Without getting too into my feelings on the WGA strike, I'd like to say that you, the networks, could be handling the lack of writers much better than you are. You appear to be taking the "hold our breath and hope it all works out" tack, whereas you could be doing all sorts of pro-active things to keep viewers tuning in and shows in production.
I spent the morning thinking about it, and I've come up with the following list that I'm sharing in the hopes that one of you will listen to me. Any one of these things can fill a time-slot; a combination can fill your whole line-up. The problem is that without writers, you have nothing to produce, right? That's where you're wrong -- you have TONS of things to produce:
1) Spec scripts. Pretty much everyone who wants to break into writing television starts cranking out these free scripts for existing shows in the hopes that producers will like them and pay them to write more. There are undoubtedly thousands of these things of varying quality for nearly any show currently airing. One would only have to grab the stack and produce episodes that fans probably wouldn't even notice are of even lesser quality than the normal scripts. Hell, some of them might even be better.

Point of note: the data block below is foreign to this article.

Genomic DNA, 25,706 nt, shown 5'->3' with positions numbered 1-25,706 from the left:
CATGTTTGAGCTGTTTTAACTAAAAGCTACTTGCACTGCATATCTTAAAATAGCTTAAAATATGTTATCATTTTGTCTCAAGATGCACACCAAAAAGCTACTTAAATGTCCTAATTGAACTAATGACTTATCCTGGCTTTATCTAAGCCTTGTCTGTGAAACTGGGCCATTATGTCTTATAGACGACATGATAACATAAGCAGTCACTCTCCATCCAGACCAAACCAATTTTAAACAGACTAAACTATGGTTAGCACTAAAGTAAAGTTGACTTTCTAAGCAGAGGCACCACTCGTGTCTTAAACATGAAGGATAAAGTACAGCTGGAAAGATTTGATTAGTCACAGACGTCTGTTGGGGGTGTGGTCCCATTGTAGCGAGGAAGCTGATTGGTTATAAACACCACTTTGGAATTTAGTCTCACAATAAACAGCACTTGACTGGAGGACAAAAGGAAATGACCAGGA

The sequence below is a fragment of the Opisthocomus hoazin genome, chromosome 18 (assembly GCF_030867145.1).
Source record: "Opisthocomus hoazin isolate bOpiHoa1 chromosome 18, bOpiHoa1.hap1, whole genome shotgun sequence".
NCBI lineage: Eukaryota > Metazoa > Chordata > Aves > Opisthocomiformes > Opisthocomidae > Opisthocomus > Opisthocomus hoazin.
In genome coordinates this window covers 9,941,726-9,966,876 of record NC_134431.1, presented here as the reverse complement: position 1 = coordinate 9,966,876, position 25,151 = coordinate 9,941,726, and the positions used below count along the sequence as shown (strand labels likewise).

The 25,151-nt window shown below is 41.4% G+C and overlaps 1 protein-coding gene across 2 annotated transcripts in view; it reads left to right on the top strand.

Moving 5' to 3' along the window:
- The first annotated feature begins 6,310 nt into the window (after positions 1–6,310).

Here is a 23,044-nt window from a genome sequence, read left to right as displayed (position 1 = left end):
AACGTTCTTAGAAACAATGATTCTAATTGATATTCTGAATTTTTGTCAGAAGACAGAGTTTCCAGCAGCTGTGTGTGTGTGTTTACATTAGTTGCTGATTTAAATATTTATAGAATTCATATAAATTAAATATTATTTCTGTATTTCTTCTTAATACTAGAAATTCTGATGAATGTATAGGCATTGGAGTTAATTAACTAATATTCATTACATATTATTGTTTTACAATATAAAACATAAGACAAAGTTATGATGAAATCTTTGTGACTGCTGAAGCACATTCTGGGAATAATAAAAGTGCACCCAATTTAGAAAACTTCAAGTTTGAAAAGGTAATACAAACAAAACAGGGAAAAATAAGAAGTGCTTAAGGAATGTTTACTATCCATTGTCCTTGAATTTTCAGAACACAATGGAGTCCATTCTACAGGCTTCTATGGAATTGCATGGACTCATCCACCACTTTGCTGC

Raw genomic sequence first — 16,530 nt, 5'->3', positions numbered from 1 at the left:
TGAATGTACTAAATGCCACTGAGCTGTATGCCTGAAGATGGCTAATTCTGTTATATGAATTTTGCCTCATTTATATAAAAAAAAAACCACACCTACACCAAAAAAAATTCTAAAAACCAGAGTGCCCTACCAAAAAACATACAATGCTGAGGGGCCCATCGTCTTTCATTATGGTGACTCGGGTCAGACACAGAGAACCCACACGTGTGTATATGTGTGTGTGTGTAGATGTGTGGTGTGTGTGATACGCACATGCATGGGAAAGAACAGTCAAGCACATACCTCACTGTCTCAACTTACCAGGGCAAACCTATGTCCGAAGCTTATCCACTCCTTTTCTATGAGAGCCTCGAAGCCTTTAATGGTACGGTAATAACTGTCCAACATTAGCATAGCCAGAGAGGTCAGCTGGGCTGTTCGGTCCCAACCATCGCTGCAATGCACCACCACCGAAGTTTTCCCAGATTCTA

2) Repurpose old scripts. Know how NBC advertised the hell out of the "Scrubs Musical," touting it as an "event" ? This same type of advertising could be used to promote, um, "different" episodes of currently running shows. For instance, take the script for a first-season episode of "The Dukes of Hazzard," run a find-and-replace on it, swapping out "Bo" with "Earl" and "Luke" with "Randy" and you've got a two-parter KICK-ASS "My Name is Earl" special event. I think that might actually be better than the real "My Name is Earl."
3) Fan fiction. There are BILLIONS of scripts out there written by fans of the show. You don't have to pay them because they were foolhardy enough to use your trademarks without asking permission first -- and are damn lucky you're not suing their asses off. Most of these are rubbish, but some of them are pretty good. They don't have to be GREAT, because half your viewers are already so busy complaining that your writing has gone downhill that they won't notice when it actually DOES.